This afternoon I had a quick half-hour to myself. In a bookstore. Now, with books being a complete weakness of mine, this scenario can be nearly as dangerous to my wallet as a solo shopping trip to Target. You know what I’m talking about…
Luckily for me I was shopping for a birthday present… for a seven-year-old… so that narrowed my focus a bit. Until I spotted this.
And I just had to have it.
Now for the past several weeks, the kids and I have been reading another Silverstein classic:
Every few nights we’ll read aloud a handful of poems. And it just makes me happy. And it makes my kids happy. And clearly all of that happiness necessitated today’s purchase of The Giving Tree.
I couldn’t wait until bedtime for us to begin reading! With my son on my left, and my daughter on my right, I began to read aloud. About a boy and a tree.
And then the strangest thing happened. I began to cry. Tears started welling in my eyes and a lump formed in my throat. I wasn’t sure if I’d make it through the book.
And the boy loved the tree. And the tree was happy. The tree gave and gave, and loved and loved. And the boy took and took. And he loved. And as the boy grew, the tree remained. Unwavering. He gave everything for the boy. And was happy with nothing more than the boy’s presence.
OH MY GRACIOUS. I was a wreck. But somehow I managed to pull it together to finish the book before tucking my hearts into their beds. First my daughter and then my son. My five-year-old. Who starts kindergarten in just over a week.
As he and I were walking out of my daughter’s room, my son jumped into my arms and said, “Mommy I’m the boy, and you’re the tree, and I’m swinging on your branches.”
As if on cue, I began to swing him around, hugging him tightly as I pretended to be the tree. And as we stepped inside his room, I sat with him on the floor and kissed his cheek before saying, “And the tree loved the boy.” To which he so sweetly and innocently replied, “And the boy loved the tree.”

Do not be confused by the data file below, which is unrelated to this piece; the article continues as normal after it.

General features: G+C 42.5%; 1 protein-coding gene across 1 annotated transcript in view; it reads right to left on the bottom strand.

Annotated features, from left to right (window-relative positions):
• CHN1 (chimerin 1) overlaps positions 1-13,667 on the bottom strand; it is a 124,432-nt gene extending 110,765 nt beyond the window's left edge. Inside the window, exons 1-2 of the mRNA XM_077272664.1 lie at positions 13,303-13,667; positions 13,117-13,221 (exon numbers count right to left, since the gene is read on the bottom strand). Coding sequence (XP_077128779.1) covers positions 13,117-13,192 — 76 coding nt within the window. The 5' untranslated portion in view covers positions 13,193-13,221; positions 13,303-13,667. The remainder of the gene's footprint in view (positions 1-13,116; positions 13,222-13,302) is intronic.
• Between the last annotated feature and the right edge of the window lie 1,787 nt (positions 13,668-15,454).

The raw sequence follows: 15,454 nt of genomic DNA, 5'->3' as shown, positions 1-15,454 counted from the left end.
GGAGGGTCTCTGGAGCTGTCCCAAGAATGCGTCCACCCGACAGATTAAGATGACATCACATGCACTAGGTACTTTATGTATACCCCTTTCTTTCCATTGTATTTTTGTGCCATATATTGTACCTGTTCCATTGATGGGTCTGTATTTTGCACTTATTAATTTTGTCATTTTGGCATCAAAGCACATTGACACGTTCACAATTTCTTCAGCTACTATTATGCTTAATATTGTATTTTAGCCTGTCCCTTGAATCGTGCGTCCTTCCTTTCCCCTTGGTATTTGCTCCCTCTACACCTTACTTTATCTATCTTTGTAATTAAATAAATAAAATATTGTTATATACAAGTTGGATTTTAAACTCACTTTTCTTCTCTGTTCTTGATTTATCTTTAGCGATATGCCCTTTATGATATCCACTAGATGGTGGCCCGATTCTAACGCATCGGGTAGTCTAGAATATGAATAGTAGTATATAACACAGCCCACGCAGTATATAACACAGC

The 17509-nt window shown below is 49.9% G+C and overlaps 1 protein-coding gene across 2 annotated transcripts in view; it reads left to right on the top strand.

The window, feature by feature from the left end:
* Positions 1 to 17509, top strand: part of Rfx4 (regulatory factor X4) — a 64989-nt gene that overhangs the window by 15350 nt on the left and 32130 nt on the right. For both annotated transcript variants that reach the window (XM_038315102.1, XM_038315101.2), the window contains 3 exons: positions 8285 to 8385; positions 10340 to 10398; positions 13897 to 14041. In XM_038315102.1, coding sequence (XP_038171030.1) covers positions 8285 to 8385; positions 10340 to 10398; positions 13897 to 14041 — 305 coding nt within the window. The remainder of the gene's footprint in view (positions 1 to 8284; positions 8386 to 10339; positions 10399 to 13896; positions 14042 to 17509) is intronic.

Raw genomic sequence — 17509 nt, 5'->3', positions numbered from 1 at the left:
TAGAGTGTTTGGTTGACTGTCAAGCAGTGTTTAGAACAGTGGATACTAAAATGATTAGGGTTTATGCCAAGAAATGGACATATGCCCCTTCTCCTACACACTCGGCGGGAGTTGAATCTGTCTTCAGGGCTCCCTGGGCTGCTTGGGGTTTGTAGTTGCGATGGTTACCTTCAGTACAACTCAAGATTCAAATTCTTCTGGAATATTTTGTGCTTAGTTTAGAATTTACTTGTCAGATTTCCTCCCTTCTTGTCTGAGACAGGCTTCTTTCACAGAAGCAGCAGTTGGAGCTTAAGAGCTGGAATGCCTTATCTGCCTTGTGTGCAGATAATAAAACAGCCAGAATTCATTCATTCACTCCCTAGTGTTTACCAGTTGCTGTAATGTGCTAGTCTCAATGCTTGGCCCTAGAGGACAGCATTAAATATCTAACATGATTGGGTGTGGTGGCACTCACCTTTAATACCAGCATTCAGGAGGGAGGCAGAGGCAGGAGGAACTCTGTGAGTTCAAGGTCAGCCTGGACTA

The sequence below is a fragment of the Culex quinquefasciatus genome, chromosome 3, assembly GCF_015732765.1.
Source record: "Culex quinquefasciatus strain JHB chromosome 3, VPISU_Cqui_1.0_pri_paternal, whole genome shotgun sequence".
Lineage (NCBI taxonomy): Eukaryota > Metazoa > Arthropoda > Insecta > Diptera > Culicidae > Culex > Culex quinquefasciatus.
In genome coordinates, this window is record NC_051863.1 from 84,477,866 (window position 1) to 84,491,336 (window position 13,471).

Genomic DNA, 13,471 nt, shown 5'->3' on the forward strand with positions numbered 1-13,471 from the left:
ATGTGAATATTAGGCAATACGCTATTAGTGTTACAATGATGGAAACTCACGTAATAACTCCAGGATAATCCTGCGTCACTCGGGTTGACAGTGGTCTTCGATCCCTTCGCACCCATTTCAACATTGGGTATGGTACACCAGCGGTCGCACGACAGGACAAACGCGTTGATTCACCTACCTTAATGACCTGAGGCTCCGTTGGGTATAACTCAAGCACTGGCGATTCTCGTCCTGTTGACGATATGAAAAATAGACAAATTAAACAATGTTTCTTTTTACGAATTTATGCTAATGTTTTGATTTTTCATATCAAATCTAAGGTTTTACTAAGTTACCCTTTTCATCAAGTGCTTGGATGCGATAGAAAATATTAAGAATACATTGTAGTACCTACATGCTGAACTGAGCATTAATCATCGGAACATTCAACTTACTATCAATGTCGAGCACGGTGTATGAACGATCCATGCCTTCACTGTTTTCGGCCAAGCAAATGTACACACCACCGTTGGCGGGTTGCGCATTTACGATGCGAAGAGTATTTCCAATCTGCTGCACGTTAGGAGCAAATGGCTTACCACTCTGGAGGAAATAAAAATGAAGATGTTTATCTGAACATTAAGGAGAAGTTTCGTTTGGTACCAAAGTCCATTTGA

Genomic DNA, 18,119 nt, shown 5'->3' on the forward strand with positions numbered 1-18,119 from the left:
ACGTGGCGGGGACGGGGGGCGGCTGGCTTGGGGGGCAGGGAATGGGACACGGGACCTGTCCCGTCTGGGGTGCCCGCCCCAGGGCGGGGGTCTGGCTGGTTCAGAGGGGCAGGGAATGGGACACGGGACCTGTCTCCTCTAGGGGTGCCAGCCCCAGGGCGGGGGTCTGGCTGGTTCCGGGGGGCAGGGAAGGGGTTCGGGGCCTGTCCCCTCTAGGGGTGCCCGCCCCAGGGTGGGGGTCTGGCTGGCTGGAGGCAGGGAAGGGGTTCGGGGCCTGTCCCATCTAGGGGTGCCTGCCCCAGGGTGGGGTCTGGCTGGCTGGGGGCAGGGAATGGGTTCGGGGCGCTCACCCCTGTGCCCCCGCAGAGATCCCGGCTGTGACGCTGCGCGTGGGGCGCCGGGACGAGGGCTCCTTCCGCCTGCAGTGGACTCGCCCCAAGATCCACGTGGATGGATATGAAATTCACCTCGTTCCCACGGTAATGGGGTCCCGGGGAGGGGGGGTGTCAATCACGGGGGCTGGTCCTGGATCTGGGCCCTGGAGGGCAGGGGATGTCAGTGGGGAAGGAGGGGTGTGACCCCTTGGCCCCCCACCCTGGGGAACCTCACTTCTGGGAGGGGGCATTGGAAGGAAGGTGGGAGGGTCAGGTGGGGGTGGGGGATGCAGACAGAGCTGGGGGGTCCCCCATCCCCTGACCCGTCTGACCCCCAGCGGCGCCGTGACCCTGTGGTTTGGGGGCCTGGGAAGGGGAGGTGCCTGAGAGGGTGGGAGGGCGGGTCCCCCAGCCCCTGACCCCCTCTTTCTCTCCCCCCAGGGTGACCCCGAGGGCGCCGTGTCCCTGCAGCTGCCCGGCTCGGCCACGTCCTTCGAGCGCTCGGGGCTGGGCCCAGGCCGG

It was a moment in time, a few minutes really, that wish I could have captured forever. But as five-year-old boys do, he quickly hopped up from my lap… and started to karate-chop me.
Alas, the moment had passed. I said, “Whoa! Be nice to the tree.”
“Oh mommy… you’re the stump now.”
Thought for the day: Read with your kids. Cherish the moments. Mix the old in with the new. Read stories that stretch their imaginations. And while you’re reading, listen to what the words are really saying. Chances are, the story is so much deeper than the print on the page.
Practicing What I Preach: When I bought both Where the Sidewalk Ends and The Giving Tree, I was really buying them for me. To give me an opportunity to transport my kids back to my childhood, one page at a time. To that blue, worn carpet in the elementary school library. To the place where I fell in love with learning. But what I never expected was how different the experience would be for me as an adult. As a parent. Especially with an author like Silverstein, whose words are chocked full of history and context. To a kid, it’s a story about a tree. But to me, tonight, it was a story about me. About you. About them. About life and love. And how quickly it all goes by.